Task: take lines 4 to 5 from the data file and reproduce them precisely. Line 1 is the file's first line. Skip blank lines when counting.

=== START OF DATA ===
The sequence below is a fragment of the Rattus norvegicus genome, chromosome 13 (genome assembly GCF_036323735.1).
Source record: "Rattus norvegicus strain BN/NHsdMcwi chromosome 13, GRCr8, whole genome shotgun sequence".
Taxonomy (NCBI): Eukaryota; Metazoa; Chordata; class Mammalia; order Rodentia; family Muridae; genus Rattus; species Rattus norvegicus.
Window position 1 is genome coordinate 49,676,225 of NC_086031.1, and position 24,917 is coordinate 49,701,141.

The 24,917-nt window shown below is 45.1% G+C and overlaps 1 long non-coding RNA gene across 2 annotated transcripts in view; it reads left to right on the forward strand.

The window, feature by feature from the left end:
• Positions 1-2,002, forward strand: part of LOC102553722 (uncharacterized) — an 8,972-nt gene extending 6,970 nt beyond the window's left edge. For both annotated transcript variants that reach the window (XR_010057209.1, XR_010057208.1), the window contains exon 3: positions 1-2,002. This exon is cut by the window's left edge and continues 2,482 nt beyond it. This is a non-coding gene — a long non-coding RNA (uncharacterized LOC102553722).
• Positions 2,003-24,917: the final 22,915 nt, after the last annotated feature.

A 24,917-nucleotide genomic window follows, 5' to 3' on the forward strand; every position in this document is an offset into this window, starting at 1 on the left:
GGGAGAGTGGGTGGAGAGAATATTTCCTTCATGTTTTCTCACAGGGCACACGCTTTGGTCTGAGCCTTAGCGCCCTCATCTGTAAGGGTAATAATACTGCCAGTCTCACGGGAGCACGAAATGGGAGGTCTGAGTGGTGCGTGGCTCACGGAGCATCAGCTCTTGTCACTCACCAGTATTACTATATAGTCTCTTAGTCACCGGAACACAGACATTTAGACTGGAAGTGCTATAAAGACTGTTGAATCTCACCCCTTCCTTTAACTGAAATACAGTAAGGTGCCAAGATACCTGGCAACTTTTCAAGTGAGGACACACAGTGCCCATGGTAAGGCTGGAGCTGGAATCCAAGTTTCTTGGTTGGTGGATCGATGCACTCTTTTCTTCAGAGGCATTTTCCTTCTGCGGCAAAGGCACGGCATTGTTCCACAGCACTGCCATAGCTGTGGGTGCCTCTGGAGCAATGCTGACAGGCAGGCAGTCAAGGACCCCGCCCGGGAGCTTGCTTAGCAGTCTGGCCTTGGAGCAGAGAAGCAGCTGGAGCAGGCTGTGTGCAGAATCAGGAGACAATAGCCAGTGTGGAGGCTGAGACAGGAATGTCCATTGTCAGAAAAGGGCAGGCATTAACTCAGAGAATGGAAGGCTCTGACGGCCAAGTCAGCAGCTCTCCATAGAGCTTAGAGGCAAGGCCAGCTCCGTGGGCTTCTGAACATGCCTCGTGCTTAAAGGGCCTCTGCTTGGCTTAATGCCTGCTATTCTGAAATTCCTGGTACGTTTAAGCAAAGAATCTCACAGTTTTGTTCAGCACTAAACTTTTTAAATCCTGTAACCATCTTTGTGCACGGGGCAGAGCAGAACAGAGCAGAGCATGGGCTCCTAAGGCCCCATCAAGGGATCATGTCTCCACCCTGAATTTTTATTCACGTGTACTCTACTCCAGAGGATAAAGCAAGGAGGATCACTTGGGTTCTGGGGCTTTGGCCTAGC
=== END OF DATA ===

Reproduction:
Window position 1 is genome coordinate 49,676,225 of NC_086031.1, and position 24,917 is coordinate 49,701,141.

The 24,917-nt window shown below is 45.1% G+C and overlaps 1 long non-coding RNA gene across 2 annotated transcripts in view; it reads left to right on the forward strand.